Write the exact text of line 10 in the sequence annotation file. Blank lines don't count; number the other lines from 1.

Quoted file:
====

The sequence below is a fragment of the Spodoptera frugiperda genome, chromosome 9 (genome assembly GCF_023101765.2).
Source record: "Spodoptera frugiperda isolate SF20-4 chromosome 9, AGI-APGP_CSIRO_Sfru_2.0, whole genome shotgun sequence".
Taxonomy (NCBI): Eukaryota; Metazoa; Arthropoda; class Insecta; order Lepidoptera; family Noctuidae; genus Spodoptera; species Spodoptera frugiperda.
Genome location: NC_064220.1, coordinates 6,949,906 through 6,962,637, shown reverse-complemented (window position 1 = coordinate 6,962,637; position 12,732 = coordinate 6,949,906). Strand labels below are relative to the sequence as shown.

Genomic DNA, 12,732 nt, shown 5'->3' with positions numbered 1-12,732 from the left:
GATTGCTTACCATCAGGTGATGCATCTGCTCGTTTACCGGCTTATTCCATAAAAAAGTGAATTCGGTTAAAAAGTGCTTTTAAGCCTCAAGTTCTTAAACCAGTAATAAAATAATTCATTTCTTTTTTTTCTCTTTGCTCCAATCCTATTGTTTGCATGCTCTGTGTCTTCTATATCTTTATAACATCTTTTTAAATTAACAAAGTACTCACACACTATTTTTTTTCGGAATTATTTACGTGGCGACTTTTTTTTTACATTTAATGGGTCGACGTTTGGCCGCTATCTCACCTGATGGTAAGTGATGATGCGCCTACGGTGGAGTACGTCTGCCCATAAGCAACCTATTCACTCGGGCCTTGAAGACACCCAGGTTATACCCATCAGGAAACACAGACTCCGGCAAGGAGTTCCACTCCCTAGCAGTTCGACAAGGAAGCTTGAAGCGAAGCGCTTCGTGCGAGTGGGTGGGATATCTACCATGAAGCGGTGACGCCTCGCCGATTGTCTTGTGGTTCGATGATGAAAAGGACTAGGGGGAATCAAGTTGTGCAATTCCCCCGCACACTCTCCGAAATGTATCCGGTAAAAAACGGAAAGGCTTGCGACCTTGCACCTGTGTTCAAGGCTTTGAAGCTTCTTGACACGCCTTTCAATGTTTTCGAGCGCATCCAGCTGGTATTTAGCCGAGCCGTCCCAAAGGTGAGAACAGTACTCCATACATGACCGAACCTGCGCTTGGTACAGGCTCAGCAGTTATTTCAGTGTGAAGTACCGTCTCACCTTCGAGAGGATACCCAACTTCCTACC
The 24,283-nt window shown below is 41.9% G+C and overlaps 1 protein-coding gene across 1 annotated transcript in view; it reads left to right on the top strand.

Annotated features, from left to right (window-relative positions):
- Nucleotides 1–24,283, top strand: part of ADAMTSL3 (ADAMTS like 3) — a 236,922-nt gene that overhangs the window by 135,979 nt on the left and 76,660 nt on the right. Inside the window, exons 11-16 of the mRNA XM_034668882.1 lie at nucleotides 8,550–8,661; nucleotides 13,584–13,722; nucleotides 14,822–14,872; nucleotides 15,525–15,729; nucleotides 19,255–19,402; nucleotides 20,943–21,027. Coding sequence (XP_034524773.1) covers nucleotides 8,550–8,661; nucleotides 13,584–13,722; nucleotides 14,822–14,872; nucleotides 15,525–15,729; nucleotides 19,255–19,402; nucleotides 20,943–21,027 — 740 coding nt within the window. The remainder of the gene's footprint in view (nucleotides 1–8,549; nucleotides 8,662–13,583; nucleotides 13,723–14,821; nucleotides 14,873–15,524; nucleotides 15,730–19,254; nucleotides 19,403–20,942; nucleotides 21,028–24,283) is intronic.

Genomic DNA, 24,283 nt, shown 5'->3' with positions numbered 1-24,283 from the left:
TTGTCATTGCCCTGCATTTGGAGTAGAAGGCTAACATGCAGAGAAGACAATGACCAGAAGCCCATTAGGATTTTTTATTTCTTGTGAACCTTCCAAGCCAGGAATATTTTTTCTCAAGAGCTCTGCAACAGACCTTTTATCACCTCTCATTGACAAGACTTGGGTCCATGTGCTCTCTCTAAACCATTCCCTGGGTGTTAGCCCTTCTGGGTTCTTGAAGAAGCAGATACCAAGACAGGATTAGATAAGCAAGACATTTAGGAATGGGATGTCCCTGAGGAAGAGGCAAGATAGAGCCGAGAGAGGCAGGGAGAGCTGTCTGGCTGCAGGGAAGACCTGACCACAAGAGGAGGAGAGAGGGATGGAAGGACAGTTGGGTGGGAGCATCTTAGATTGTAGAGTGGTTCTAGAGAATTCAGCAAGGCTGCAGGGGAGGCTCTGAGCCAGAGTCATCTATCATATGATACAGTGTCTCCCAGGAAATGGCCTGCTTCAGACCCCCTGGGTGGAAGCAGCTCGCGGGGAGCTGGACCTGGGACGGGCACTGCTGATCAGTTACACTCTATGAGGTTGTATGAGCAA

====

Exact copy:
Genomic DNA, 24,283 nt, shown 5'->3' with positions numbered 1-24,283 from the left: